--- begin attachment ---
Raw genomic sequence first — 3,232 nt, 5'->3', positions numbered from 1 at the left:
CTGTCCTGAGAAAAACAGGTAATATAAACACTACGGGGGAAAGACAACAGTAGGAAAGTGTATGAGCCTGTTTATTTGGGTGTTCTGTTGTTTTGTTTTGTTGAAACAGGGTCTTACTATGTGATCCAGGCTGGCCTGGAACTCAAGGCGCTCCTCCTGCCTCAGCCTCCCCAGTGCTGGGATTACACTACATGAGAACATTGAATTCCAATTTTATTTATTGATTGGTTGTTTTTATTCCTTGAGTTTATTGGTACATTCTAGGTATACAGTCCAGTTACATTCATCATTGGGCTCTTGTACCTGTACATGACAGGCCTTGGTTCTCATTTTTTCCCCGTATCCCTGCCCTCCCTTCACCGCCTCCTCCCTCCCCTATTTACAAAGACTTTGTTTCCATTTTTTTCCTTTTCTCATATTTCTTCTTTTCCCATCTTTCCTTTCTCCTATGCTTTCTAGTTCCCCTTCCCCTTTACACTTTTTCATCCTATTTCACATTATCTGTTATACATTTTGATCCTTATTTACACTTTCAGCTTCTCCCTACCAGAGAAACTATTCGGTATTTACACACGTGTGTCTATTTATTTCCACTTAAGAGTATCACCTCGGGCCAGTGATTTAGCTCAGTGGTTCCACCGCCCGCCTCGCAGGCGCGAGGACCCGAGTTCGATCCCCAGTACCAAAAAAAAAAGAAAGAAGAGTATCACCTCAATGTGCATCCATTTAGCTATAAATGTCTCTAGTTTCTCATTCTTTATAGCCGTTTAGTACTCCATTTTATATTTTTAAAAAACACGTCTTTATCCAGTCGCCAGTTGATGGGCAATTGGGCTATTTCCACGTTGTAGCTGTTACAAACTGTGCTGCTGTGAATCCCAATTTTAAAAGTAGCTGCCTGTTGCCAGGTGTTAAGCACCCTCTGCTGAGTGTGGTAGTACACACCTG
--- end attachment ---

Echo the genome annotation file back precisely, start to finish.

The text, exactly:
Raw genomic sequence first — 3,232 nt, 5'->3', positions numbered from 1 at the left:
CTGTCCTGAGAAAAACAGGTAATATAAACACTACGGGGGAAAGACAACAGTAGGAAAGTGTATGAGCCTGTTTATTTGGGTGTTCTGTTGTTTTGTTTTGTTGAAACAGGGTCTTACTATGTGATCCAGGCTGGCCTGGAACTCAAGGCGCTCCTCCTGCCTCAGCCTCCCCAGTGCTGGGATTACACTACATGAGAACATTGAATTCCAATTTTATTTATTGATTGGTTGTTTTTATTCCTTGAGTTTATTGGTACATTCTAGGTATACAGTCCAGTTACATTCATCATTGGGCTCTTGTACCTGTACATGACAGGCCTTGGTTCTCATTTTTTCCCCGTATCCCTGCCCTCCCTTCACCGCCTCCTCCCTCCCCTATTTACAAAGACTTTGTTTCCATTTTTTTCCTTTTCTCATATTTCTTCTTTTCCCATCTTTCCTTTCTCCTATGCTTTCTAGTTCCCCTTCCCCTTTACACTTTTTCATCCTATTTCACATTATCTGTTATACATTTTGATCCTTATTTACACTTTCAGCTTCTCCCTACCAGAGAAACTATTCGGTATTTACACACGTGTGTCTATTTATTTCCACTTAAGAGTATCACCTCGGGCCAGTGATTTAGCTCAGTGGTTCCACCGCCCGCCTCGCAGGCGCGAGGACCCGAGTTCGATCCCCAGTACCAAAAAAAAAAGAAAGAAGAGTATCACCTCAATGTGCATCCATTTAGCTATAAATGTCTCTAGTTTCTCATTCTTTATAGCCGTTTAGTACTCCATTTTATATTTTTAAAAAACACGTCTTTATCCAGTCGCCAGTTGATGGGCAATTGGGCTATTTCCACGTTGTAGCTGTTACAAACTGTGCTGCTGTGAATCCCAATTTTAAAAGTAGCTGCCTGTTGCCAGGTGTTAAGCACCCTCTGCTGAGTGTGGTAGTACACACCTG